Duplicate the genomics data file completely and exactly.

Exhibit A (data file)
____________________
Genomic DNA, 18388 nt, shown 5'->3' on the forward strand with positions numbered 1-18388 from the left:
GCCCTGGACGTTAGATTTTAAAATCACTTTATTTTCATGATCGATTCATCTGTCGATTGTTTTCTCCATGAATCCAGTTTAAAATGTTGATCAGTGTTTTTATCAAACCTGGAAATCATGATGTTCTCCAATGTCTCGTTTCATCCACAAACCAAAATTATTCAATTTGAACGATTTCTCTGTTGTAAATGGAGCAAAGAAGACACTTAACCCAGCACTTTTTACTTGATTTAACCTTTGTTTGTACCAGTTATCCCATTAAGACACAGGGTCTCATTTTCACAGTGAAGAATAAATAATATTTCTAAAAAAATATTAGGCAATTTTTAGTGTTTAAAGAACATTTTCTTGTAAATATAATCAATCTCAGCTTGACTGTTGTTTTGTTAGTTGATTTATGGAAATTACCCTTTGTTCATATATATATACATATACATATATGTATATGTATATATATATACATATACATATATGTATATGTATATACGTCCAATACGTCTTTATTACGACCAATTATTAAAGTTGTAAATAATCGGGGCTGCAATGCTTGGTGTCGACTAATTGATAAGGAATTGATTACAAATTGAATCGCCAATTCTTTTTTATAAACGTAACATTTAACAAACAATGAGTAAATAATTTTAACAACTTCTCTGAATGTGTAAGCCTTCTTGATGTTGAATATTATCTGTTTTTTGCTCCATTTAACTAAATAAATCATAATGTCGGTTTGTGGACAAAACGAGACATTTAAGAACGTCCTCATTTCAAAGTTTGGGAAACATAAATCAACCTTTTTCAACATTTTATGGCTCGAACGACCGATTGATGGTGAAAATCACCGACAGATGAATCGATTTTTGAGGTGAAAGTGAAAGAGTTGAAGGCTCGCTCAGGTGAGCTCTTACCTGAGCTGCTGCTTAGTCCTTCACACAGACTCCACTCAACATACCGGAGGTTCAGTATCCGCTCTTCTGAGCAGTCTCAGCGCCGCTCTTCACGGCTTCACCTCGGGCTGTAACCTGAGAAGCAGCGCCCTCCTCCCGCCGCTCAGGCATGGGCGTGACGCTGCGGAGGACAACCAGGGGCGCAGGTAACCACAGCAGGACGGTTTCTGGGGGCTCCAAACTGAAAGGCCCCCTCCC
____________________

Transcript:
Genomic DNA, 18388 nt, shown 5'->3' on the forward strand with positions numbered 1-18388 from the left:
GCCCTGGACGTTAGATTTTAAAATCACTTTATTTTCATGATCGATTCATCTGTCGATTGTTTTCTCCATGAATCCAGTTTAAAATGTTGATCAGTGTTTTTATCAAACCTGGAAATCATGATGTTCTCCAATGTCTCGTTTCATCCACAAACCAAAATTATTCAATTTGAACGATTTCTCTGTTGTAAATGGAGCAAAGAAGACACTTAACCCAGCACTTTTTACTTGATTTAACCTTTGTTTGTACCAGTTATCCCATTAAGACACAGGGTCTCATTTTCACAGTGAAGAATAAATAATATTTCTAAAAAAATATTAGGCAATTTTTAGTGTTTAAAGAACATTTTCTTGTAAATATAATCAATCTCAGCTTGACTGTTGTTTTGTTAGTTGATTTATGGAAATTACCCTTTGTTCATATATATATACATATACATATATGTATATGTATATATATATACATATACATATATGTATATGTATATACGTCCAATACGTCTTTATTACGACCAATTATTAAAGTTGTAAATAATCGGGGCTGCAATGCTTGGTGTCGACTAATTGATAAGGAATTGATTACAAATTGAATCGCCAATTCTTTTTTATAAACGTAACATTTAACAAACAATGAGTAAATAATTTTAACAACTTCTCTGAATGTGTAAGCCTTCTTGATGTTGAATATTATCTGTTTTTTGCTCCATTTAACTAAATAAATCATAATGTCGGTTTGTGGACAAAACGAGACATTTAAGAACGTCCTCATTTCAAAGTTTGGGAAACATAAATCAACCTTTTTCAACATTTTATGGCTCGAACGACCGATTGATGGTGAAAATCACCGACAGATGAATCGATTTTTGAGGTGAAAGTGAAAGAGTTGAAGGCTCGCTCAGGTGAGCTCTTACCTGAGCTGCTGCTTAGTCCTTCACACAGACTCCACTCAACATACCGGAGGTTCAGTATCCGCTCTTCTGAGCAGTCTCAGCGCCGCTCTTCACGGCTTCACCTCGGGCTGTAACCTGAGAAGCAGCGCCCTCCTCCCGCCGCTCAGGCATGGGCGTGACGCTGCGGAGGACAACCAGGGGCGCAGGTAACCACAGCAGGACGGTTTCTGGGGGCTCCAAACTGAAAGGCCCCCTCCC